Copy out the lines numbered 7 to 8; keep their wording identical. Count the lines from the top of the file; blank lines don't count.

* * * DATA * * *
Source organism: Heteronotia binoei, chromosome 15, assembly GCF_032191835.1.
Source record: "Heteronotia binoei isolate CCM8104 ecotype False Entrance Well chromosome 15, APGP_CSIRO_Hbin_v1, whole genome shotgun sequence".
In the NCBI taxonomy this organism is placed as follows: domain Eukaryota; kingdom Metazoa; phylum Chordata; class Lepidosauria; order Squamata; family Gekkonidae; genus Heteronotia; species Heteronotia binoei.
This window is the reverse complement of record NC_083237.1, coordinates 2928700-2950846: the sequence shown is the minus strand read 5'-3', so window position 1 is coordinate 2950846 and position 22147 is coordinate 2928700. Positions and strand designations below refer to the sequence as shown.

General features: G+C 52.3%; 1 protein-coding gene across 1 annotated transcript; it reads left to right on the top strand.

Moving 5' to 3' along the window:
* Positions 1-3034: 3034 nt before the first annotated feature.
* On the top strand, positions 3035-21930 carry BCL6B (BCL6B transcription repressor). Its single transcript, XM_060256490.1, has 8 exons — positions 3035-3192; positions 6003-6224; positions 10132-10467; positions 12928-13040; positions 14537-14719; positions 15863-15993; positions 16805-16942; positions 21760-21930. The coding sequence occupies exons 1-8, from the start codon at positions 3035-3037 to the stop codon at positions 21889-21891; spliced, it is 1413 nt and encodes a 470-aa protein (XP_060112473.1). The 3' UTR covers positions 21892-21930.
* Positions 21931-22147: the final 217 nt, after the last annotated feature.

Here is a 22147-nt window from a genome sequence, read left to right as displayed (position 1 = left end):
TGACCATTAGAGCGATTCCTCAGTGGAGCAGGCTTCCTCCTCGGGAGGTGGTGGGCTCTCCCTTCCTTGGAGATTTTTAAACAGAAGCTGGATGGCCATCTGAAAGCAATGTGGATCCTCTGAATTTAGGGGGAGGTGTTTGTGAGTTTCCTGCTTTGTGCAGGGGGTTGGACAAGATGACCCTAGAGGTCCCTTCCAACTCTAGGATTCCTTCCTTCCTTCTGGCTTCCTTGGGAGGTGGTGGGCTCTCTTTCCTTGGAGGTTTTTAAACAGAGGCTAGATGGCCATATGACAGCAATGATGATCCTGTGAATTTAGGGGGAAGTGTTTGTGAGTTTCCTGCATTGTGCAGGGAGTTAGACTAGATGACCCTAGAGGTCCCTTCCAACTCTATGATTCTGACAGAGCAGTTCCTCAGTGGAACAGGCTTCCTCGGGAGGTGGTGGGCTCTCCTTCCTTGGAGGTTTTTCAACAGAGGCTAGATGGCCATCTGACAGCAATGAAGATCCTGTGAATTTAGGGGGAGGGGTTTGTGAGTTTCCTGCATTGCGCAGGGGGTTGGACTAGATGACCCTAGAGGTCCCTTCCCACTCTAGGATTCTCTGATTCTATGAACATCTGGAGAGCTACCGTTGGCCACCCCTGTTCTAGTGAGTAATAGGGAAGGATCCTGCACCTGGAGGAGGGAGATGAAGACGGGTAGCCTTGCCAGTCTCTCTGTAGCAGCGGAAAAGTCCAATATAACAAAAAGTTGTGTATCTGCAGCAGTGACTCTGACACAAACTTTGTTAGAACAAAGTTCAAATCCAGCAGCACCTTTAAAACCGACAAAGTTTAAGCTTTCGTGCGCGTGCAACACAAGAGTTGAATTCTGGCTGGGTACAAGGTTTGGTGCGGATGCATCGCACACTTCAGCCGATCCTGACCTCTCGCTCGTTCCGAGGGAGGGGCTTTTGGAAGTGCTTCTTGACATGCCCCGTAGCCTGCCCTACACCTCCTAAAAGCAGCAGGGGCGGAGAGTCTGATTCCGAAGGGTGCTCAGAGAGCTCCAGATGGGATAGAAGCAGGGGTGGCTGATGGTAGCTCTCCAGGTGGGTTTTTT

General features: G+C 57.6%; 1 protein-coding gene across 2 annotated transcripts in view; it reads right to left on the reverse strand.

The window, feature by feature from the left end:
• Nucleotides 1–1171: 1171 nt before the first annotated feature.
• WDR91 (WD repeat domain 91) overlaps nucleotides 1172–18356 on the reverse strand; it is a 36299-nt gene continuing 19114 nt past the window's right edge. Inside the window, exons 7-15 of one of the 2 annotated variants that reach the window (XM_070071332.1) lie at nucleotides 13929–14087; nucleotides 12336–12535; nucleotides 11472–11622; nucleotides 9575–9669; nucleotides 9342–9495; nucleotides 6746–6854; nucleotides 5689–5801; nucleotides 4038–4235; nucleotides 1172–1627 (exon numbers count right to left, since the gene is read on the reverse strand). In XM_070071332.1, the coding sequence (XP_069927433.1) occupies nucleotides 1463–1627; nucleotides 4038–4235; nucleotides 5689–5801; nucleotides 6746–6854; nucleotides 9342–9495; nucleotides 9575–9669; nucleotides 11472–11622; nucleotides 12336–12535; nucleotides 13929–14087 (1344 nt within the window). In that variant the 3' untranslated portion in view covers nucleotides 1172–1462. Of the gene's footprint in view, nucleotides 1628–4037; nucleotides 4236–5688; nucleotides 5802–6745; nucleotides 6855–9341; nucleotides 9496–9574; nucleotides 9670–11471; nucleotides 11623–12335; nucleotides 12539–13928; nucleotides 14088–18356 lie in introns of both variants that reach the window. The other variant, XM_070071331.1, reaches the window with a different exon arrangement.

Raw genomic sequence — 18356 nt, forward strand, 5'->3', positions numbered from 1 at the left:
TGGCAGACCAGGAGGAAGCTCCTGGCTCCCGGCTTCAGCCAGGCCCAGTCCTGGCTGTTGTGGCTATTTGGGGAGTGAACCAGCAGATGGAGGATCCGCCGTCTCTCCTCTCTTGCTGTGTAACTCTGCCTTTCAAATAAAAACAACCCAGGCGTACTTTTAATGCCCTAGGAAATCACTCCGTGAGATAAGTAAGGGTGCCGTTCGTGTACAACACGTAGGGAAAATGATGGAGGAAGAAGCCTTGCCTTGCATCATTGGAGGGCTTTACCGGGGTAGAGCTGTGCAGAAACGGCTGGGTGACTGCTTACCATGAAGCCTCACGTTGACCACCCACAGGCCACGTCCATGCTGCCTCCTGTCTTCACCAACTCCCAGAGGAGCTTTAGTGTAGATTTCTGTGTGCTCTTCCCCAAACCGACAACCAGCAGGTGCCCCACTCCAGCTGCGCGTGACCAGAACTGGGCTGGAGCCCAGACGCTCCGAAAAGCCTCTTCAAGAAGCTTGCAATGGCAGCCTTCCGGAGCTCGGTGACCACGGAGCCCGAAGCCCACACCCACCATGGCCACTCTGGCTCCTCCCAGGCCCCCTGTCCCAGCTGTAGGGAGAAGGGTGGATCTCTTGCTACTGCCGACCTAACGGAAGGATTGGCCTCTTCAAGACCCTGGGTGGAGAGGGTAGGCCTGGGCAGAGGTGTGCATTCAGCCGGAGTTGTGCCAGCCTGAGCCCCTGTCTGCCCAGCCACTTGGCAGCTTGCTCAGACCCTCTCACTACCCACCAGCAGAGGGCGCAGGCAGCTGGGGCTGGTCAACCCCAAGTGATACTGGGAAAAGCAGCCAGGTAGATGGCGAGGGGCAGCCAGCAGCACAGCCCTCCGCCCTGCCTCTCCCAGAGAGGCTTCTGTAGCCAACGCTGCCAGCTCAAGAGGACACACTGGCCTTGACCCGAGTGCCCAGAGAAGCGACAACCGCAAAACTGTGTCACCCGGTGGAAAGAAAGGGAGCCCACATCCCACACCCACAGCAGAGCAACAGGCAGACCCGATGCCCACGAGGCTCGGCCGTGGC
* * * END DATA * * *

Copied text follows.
* Positions 1-3034: 3034 nt before the first annotated feature.
* On the top strand, positions 3035-21930 carry BCL6B (BCL6B transcription repressor). Its single transcript, XM_060256490.1, has 8 exons — positions 3035-3192; positions 6003-6224; positions 10132-10467; positions 12928-13040; positions 14537-14719; positions 15863-15993; positions 16805-16942; positions 21760-21930. The coding sequence occupies exons 1-8, from the start codon at positions 3035-3037 to the stop codon at positions 21889-21891; spliced, it is 1413 nt and encodes a 470-aa protein (XP_060112473.1). The 3' UTR covers positions 21892-21930.